Utopia In social movements : a cross-national comparison of the political consumerist movement in France and the United Kingdom
Title: Utopia In social movements : a cross-national comparison of the political consumerist movement in France and the United Kingdom
Author: BOSSY, Sophie
Citation: Florence : European University Institute, 2011
Series/Number: EUI PhD theses; Department of Political and Social Sciences
This research investigates an often forgotten aspect of collective action, its imaginary dimension, by focusing on an overlooked concept: utopia. According to me, utopia is both a form of discourse and a set of particular practices. Thus, to be called utopian, a discourse has to include, first, a rejection of the existing society, and second, if not a clear conception of what another world might look like, at least the idea that another society is possible and desirable. And, to be called utopian, practices need to be an attempt to create here and now at least some of the features of this utopian discourse, in the hope of a spread in the rest of society. This definition of utopia has been inscribed in a theoretical reflection linking the concept to the other explanatory dimensions of social movements in order to see how bringing utopia in the debate can highlight some neglected aspects of collective action. In order to investigate the presence and the impact of utopia, I have decided to conduct a comparative case study within a single social movement: political consumerism. I understand political consumerism as a social movement in which a network of individual and collective actors criticize and try to differentiate themselves from traditional consumerism by politicizing the act of buying in order to search for and promote other types of consumption. Thus I have observed four groups from two countries, France and the UK: two convivia of the Slow Food organization, a group of de-growth promoters surrounding the Casseurs de Pub and an intentional community living with the principles of ecovillages called Redfield Community. Through the study of these groups, I have been able to uncover the “grammatical structure” of their utopias and, then, the content of these utopias. Once this done, I have observed the interactions between utopian discourses and utopian practices. Individually, utopias, through these interactions, end up shaping the whole life of the activists and, collectively, they have consequences for many of the choices groups make. They constrain them so that they choose means that are consistent with their ends, but they also help them move beyond some of the difficulties the groups meet. These interactions also involve an emotional work that is both directed towards the activists themselves and towards outsiders. Finally, I have looked at the dialectical relationship that exists between utopia and the involvement people have in collective action. Activists use their utopias more or less consciously to have an impact on society, convince others of the rightness of their cause and protect themselves against attacks from others. Moreover, utopia has a role in the positioning of these groups in the spaces of social movements and politics.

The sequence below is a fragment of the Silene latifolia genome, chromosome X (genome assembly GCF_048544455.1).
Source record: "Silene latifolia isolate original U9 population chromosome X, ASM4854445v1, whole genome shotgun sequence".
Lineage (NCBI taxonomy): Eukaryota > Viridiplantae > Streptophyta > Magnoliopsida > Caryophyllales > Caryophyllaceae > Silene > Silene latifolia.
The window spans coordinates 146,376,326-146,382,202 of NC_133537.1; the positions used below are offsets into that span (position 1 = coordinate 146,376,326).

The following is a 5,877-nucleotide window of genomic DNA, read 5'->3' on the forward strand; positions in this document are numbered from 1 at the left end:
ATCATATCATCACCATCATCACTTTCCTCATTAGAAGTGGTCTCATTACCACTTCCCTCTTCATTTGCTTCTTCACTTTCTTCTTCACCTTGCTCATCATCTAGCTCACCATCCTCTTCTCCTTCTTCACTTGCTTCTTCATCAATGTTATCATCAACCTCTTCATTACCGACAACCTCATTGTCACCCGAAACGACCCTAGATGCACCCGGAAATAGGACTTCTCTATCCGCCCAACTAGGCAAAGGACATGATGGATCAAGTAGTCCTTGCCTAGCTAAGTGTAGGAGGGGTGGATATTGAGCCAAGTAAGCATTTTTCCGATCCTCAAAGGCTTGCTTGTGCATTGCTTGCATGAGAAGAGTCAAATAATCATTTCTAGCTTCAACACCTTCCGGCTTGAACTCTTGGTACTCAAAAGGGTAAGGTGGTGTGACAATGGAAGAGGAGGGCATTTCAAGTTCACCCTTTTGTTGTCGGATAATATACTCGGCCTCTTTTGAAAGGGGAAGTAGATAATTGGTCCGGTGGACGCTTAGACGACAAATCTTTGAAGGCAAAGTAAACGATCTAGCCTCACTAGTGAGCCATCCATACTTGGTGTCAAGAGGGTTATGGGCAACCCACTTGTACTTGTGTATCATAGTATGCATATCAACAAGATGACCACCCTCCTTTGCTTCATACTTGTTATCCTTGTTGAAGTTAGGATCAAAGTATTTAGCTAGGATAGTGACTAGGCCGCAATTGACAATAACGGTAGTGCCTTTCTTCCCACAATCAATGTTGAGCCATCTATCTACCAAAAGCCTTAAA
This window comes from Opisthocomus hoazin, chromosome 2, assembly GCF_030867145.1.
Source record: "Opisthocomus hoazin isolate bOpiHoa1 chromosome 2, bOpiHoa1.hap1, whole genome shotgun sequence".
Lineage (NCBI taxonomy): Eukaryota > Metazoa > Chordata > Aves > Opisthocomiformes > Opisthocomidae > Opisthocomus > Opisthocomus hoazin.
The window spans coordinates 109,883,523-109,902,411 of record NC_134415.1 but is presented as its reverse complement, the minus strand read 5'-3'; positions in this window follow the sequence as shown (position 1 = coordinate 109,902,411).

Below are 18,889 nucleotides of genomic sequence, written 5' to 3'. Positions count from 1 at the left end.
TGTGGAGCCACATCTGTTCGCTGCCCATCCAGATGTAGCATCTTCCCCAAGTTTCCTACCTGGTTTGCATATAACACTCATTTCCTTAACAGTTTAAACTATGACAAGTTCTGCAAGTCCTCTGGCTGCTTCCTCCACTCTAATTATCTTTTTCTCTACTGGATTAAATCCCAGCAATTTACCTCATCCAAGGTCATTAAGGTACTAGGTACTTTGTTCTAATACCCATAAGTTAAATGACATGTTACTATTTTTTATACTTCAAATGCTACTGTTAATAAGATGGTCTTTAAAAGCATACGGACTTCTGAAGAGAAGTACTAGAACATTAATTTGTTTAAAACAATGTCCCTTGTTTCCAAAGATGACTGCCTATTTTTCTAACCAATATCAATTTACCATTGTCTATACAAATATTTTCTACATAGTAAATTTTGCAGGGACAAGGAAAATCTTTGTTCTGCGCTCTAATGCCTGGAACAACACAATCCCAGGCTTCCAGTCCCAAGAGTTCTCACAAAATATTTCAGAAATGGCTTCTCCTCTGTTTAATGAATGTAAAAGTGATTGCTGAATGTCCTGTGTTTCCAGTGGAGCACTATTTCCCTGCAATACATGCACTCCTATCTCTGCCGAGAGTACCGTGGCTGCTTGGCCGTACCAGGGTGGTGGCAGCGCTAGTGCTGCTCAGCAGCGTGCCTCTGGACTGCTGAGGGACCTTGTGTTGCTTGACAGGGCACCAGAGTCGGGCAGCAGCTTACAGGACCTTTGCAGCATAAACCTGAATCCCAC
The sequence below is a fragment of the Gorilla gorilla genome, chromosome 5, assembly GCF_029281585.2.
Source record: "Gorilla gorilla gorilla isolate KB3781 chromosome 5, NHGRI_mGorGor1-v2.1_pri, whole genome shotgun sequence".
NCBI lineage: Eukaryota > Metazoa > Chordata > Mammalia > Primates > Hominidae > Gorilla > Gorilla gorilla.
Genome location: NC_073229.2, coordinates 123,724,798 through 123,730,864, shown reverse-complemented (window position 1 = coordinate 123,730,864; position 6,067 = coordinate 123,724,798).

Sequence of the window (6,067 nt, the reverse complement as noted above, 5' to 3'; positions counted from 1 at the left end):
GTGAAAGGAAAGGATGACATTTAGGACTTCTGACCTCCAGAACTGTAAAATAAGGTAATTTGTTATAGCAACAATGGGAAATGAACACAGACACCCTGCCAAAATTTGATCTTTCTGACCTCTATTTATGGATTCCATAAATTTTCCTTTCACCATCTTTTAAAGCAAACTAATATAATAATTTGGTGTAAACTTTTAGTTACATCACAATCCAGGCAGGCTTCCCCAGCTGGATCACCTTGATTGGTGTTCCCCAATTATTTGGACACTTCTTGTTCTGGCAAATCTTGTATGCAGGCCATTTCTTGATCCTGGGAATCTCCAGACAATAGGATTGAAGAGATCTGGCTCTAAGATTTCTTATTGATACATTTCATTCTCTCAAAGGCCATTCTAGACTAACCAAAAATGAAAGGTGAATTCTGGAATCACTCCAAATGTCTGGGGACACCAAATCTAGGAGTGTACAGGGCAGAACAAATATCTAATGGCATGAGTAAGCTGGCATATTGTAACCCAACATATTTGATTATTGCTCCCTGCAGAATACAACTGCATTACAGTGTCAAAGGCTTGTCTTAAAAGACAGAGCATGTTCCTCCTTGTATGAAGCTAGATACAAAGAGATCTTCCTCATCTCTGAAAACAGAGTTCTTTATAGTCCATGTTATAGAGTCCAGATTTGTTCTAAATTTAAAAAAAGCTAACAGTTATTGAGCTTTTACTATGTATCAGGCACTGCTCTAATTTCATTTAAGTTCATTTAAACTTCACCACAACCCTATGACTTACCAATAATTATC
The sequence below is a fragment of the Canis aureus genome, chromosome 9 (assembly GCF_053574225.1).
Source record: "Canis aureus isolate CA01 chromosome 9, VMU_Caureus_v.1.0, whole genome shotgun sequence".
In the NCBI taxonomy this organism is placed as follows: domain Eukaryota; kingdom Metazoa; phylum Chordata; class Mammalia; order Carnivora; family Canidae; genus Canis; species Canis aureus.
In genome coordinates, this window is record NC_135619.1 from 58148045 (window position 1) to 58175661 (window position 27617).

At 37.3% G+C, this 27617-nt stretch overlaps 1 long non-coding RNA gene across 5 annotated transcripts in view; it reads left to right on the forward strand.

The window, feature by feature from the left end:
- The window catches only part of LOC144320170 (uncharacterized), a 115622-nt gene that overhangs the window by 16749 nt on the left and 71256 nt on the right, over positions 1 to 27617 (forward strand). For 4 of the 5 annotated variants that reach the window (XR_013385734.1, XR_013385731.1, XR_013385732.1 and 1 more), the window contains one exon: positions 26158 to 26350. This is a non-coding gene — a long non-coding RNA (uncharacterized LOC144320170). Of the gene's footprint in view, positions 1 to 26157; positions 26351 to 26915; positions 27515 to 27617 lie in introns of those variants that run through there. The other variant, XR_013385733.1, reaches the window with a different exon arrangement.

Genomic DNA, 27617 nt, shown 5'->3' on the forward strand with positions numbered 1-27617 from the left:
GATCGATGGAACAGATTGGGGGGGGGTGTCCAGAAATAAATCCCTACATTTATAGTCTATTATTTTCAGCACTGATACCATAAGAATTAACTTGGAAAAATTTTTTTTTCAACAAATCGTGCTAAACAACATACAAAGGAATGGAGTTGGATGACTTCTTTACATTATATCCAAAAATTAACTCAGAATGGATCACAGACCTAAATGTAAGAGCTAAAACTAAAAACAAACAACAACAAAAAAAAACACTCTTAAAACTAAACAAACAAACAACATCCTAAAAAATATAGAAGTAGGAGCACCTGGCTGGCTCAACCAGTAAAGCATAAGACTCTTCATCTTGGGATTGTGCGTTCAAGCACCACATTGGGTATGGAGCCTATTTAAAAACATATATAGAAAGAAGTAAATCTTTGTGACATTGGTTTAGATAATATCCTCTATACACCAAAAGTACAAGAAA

Defence date: 22 November 2011; Examining Board: Professor Donatella della Porta (EUI, Supervisor) Professor James Jasper (City University of New York) Professor Michal Keating (EUI, University of Aberdeen) Professor Lilian Mathieu (Ecole Normale Supérieure, Lyon)
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